Ex-GSA exec looks back with pride

William Cunnane, former General Services Administration deputy assistant administrator for FTS 2000, left his 35-year career of government service last month with a sense of tangible accomplishment in helping shape today's advanced, as well as low-cost, federal telecommunications system.

In a post-retirement interview, Cunnane looked back with satisfaction at more than one large job well done and expressed concern about GSA's future telecom plans, particularly the transition from the original FTS to the less expensive and ubiquitous service federal users enjoy today.

Among Cunnane's accomplishments, the one that still gives him the greatest pride is the smooth one-weekend transition from the old system to the current one.

Cunnane praised the program to which he devoted much of his career, observing that FTS 2000 prices have fallen from an average 28 cents per minute to "less than a nickel" in seven years. "We will come close at the end of the program to surpassing $5 billion in savings," Cunnane predicted. "And when you leave a program that shows that kind of savings, that's quite satisfying."

As his colleagues know, Cunnane dares to speak his mind when he feels strongly about an issue. He also frequently refutes what often passes for conventional wisdom.

For example, while many program managers dread congressional oversight, Cunnane believes it was absolutely essential to the success of FTS 2000. He said GSA would never have opted for a dual-vendor approach if not for the insistence and persistence of former Texas congressman Jack Brooks.

"I would certainly never have thought of that," Cunnane said. "In fact, I thought it was not a very smart idea to have two winners split it 60-40. But I can tell you now, I wish it had been my idea.

"We need Congress to look over the shoulders of government agencies," he added. "We don't like them to micromanage us, but we do need them to challenge us. I hope it continues."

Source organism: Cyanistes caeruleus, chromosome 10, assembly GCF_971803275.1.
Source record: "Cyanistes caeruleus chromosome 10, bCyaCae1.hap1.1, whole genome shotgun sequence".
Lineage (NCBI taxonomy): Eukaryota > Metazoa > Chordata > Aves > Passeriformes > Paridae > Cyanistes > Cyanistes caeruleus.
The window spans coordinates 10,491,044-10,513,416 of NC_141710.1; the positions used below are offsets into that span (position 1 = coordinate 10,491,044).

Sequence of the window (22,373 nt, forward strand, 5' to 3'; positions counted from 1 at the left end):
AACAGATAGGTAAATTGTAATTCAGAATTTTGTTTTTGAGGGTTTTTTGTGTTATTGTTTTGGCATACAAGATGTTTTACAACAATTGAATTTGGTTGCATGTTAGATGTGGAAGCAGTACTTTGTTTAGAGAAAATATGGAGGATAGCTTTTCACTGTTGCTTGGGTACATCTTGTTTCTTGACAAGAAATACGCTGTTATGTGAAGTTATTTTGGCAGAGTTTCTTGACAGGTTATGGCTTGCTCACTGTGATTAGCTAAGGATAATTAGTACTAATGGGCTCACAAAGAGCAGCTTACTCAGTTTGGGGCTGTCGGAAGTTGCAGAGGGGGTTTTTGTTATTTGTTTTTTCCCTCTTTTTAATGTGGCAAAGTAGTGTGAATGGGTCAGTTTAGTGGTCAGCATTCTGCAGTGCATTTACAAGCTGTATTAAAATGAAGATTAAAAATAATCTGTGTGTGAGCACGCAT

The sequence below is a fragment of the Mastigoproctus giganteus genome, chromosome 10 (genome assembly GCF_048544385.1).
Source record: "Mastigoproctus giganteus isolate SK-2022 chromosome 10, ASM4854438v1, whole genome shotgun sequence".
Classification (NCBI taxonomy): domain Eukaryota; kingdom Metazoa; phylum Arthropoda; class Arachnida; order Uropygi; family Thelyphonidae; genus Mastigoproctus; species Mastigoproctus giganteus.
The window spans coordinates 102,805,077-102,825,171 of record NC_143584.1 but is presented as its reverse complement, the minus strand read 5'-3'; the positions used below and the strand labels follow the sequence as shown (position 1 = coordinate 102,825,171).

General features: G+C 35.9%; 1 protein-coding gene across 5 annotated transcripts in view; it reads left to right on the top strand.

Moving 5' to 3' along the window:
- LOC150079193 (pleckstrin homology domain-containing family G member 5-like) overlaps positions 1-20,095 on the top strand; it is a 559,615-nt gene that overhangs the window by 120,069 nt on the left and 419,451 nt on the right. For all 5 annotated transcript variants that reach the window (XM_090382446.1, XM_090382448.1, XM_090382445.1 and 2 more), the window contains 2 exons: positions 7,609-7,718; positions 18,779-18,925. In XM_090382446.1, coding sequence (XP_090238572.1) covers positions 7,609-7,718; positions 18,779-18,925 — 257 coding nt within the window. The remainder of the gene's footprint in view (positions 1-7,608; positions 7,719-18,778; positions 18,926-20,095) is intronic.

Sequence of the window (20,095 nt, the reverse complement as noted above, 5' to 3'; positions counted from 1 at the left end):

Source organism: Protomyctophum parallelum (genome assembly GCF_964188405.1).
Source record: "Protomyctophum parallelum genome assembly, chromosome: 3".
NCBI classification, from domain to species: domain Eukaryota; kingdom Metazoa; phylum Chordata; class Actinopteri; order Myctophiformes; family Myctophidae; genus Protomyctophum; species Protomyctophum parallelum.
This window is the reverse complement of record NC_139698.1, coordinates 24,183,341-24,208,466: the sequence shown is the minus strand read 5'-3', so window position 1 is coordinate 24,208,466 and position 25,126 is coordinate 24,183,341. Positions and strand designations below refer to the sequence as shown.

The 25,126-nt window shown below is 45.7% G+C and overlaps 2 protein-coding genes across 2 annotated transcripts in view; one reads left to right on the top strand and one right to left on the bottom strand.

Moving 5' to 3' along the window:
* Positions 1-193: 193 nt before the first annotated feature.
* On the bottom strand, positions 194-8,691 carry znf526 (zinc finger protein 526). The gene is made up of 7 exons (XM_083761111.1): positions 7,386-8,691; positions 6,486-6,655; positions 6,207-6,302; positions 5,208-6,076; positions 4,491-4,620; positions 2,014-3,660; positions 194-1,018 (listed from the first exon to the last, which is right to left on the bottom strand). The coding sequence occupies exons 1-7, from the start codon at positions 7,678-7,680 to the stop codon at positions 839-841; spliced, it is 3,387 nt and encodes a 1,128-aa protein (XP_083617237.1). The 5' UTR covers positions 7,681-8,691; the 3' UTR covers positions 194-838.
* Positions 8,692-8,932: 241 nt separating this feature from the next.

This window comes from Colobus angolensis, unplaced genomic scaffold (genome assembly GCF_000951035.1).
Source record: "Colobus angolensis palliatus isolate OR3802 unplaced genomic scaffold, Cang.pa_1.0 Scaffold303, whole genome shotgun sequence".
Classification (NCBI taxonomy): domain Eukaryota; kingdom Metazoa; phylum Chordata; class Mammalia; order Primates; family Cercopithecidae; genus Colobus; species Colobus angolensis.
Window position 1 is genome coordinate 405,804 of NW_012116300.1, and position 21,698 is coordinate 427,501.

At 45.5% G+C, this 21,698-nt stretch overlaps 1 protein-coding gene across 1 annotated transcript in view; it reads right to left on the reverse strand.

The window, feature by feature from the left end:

Perhaps even more rare for a federal official, Cunnane complimented the press. "I've enjoyed dealing with the press," he said. "The first year when we didn't spend much time with reporters, they thought we were almost hiding something. I thought that I didn't need the exposure, and the program just needed to do its jobs. But I came to realize that the press has no agenda other than to get the facts out. We can give reporters the information, and they can communicate it to our 1.7 million customers."

No Rosy Future

Cunnane's comments on the future of federal telecom were less than glowing. He said GSA's efforts to field a follow-on to FTS 2000 have been fundamentally flawed, although he has had no connection with the Post-FTS 2000 program. Most of all, he believes the tendency of GSA upper management to shy away from regulations that mandate federal agencies acquire telecommunications through a central program such as FTS 2000 could threaten the viability of a follow-on.

"I'm concerned that mandatory use is a concept that no one wants to discuss," he said. "I don't know how anyone can give them the best prices if they don't have some sort of minimum guarantee. I don't believe the current program could have been successful if it hadn't been for mandatory use."

Cunnane also criticized GSA's plan to award multiple contracts far beyond the two that constitute the current program. By awarding three or more comprehensive contracts as well as separate contracts for "niche" services, GSA could jeopardize the volume discounts vendors would be able to offer the government, he said.

He added that additional vendors would also force users to make more off-network calls to reach other agencies on a different vendor's network rather than making less expensive on-net calls. Consequently, the government's efforts to increase competition might actually end up increasing the cost of telecommunications, Cunnane said.

On program management, Cunnane said it will be more difficult to establish effective users groups if agencies are disbursed among a large number of contractors. Finally, Cunnane said, GSA may lack the resources to deal with multiple vendors. "Just the time it takes to deal with the two FTS 2000 vendors is substantial," he said. "I can't imagine having 10 or 12 in there."

Now a consultant with Wheat International Communications Corp., Vienna, Va., Cunnane said he is enjoying life in the private sector. Over the past three weeks, he has spent much of his time briefing his colleagues on the wealth of experience he has gleaned over the years and learning the ropes at his new work place.

"It's a learning curve for me, but it's fun," he said. "I don't have 225 people to worry about every day.

"I can't say I don't miss [government work]," he added. "Sometimes I can't help but wonder how [GSA personnel] are handling this or that project. But I don't dwell on it too much."


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